`import numpy as npimport timea = np.random.rand(1000000)b = np.random.rand(1000000)c = 0tic = time.time()for i in range(1000000):  c += a[i] * b[i]toc = time.time()print("value of c {0:.5f}".format(c))print("time taken using for-loop " + str(1000*(toc-tic)) + " ms")c = 0tic = time.time()c = np.dot(a,b) # no for-loops in vectorized versiontoc = time.time()print("value of c {0:.5f}".format(c))print("time taken using vectorized operation " + str(1000*(toc-tic)) + " ms")`

As we can gauge from the above output, the vectorized version is 200 times faster than a for-loop in this case.

# Vectorizing Logistic Regression

Using a vectorized version of Logistic Regression is much more efficient than using for-loops, particularly when the data is heavy. In this exercise, we are going to avoid using for-loops by implementing vectorized Logistic Regression.

Since we know that Logistic Regression uses sigmoid function, we will implement this first:

`def sigmoid(z):    return 1/(1+np.exp(-z))`

Vectorized Cost Function:

`def costFunctionReg(theta, X, y, lmbda):    m = len(y)    temp1 = np.multiply(y, np.log(sigmoid(np.dot(X, theta))))    temp2 = np.multiply(1-y, np.log(1-sigmoid(np.dot(X, theta))))    return np.sum(temp1 + temp2) / (-m) + np.sum(theta[1:]**2) * lmbda / (2*m)`

Vectorized gradient:

`def gradRegularization(theta, X, y, lmbda):    m = len(y)    temp = sigmoid(np.dot(X, theta)) - y    temp = np.dot(temp.T, X).T / m + theta * lmbda / m    temp[0] = temp[0] - theta[0] * lmbda / m    return temp`

As you can see from the above, we have avoided the use of for-loops and also added the regularization term to take care of over-fitting.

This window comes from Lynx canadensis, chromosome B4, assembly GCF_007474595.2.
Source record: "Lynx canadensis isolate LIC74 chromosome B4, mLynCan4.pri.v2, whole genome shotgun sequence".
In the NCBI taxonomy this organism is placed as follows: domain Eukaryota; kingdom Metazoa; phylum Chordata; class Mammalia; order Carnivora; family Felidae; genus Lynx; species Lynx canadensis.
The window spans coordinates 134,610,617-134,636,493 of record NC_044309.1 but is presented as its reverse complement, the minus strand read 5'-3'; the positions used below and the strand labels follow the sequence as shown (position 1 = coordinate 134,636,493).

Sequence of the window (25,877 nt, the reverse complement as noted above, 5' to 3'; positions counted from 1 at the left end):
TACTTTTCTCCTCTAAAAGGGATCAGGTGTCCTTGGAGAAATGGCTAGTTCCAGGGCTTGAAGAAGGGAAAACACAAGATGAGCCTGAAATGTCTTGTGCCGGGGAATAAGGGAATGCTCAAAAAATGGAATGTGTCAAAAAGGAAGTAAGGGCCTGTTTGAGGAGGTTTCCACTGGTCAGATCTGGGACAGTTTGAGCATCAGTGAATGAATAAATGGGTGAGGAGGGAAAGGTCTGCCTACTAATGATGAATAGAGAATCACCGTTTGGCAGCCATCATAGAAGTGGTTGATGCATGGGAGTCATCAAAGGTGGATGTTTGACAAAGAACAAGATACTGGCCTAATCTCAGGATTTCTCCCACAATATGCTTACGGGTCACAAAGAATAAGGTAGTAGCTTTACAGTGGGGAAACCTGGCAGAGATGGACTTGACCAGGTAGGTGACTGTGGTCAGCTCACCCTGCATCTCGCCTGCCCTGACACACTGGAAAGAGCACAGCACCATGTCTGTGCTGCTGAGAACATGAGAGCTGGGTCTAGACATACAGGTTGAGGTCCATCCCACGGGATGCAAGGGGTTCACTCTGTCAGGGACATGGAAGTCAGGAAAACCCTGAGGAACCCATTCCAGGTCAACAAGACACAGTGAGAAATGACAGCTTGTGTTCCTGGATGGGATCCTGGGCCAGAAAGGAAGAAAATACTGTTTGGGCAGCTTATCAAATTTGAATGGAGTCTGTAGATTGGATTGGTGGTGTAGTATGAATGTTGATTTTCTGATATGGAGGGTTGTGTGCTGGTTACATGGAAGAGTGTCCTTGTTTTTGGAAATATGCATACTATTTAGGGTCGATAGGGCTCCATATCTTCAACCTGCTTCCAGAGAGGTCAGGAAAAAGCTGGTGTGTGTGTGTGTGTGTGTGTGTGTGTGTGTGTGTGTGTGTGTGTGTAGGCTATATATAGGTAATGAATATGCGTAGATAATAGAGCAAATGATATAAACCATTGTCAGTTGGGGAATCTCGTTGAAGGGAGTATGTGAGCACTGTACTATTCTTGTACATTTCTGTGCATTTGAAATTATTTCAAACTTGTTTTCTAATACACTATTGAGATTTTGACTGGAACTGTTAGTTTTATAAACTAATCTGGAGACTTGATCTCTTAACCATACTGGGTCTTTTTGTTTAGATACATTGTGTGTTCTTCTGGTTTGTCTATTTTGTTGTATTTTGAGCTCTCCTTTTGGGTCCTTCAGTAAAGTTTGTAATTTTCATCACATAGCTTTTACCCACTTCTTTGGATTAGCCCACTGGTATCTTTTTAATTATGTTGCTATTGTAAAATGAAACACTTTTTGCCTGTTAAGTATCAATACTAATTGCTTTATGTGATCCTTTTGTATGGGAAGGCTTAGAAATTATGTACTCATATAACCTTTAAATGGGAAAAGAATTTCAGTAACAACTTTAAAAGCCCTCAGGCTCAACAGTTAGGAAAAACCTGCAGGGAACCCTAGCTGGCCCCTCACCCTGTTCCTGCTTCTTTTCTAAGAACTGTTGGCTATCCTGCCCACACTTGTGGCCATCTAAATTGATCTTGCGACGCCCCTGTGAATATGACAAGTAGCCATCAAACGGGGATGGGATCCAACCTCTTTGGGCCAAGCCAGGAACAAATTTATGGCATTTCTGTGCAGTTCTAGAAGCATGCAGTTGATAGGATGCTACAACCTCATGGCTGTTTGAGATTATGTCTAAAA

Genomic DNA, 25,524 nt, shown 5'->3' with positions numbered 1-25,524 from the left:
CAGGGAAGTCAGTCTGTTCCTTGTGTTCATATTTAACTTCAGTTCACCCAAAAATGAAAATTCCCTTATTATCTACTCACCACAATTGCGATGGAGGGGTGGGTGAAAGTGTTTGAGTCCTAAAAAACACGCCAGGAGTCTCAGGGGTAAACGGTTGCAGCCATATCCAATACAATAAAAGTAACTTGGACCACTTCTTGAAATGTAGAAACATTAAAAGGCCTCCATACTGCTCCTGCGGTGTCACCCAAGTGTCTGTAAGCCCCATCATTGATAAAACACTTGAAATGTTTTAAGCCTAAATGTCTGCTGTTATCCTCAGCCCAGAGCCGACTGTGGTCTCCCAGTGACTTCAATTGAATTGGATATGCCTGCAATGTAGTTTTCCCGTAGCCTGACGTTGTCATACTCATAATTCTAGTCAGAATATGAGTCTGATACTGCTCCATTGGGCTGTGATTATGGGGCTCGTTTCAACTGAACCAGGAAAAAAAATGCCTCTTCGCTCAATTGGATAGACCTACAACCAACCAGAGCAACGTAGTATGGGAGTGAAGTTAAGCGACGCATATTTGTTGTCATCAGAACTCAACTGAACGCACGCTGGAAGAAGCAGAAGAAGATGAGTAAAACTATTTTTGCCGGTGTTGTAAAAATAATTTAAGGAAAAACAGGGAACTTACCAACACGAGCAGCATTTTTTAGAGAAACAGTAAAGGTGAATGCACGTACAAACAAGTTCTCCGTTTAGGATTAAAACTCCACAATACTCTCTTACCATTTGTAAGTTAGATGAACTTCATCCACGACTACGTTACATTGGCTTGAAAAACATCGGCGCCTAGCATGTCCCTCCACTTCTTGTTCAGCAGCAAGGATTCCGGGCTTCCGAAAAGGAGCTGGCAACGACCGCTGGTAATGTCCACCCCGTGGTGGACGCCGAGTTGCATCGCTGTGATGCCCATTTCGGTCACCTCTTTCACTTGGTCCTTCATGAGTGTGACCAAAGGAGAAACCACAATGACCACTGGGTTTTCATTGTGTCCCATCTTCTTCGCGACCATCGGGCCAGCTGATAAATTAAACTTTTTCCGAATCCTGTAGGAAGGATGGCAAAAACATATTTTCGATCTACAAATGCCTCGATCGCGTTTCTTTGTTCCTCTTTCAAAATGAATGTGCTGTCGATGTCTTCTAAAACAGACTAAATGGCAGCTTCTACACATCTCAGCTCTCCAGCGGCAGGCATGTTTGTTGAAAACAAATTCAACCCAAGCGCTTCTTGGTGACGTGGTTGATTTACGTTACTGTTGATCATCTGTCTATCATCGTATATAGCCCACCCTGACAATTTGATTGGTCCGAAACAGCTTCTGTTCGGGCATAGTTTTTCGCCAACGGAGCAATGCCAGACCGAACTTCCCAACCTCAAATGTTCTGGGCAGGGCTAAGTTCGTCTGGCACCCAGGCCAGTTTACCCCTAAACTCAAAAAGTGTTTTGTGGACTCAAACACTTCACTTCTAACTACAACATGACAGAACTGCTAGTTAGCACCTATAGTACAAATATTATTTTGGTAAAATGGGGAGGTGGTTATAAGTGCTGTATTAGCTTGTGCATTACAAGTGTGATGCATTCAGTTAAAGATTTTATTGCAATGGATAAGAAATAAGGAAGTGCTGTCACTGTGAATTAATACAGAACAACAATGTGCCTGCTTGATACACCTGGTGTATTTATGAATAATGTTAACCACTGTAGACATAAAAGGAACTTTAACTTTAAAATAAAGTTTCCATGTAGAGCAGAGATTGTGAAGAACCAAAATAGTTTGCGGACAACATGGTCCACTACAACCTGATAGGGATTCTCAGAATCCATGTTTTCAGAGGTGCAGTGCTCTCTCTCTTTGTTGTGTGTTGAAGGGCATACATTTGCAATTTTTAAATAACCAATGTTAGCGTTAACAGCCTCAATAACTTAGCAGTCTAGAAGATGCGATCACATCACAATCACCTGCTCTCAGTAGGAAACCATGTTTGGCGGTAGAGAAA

Optimizing Parameters

Here we will make use of an advanced numerical optimization library function called`fmin_cg` from the`scipy` library to find the optimal values for our parameters.

`lmbda = 0.1k = 10theta = np.zeros((k,n)) #inital parametersfor i in range(k):    digit_class = i if i else 10    theta[i] = opt.fmin_cg(f = costFunctionReg, x0 = theta[i],  fprime = gradRegularization, args = (X, (y == digit_class).flatten(), lmbda), maxiter = 50)`

Since we have 10 different models, we needed to find the optimal parameters for each model by using a for-loop.

# Making Predictions using the One-vs-all Technique

After training the one-vs-all classifier, we can now use it to predict the digit contained in a given image. For each input, you should compute the “probability” that it belongs to each class using the trained logistic regression classifiers. We will pick the class for which the corresponding logistic regression classifier outputs the highest probability and return the class label (1, 2,…, or K) as the prediction for the input example. We then use the returned prediction vector to find the model accuracy.

`pred = np.argmax(X @ theta.T, axis = 1)pred = [e if e else 10 for e in pred]np.mean(pred == y.flatten()) * 100`

This should give us an accuracy of `95.08%`. Impressive! Our model has done a very good job at predicting the digits.

# End Notes

We have learned how a simple algorithm like Logistic Regression can be used to perform complex tasks like digit recognition, and in the process also got to know about the one-vs-all technique and vectorization.

Thanks for making it this far. If you liked my work, give me a clap (or several claps). In the next post we will learn about Neural Networks. Stay tuned!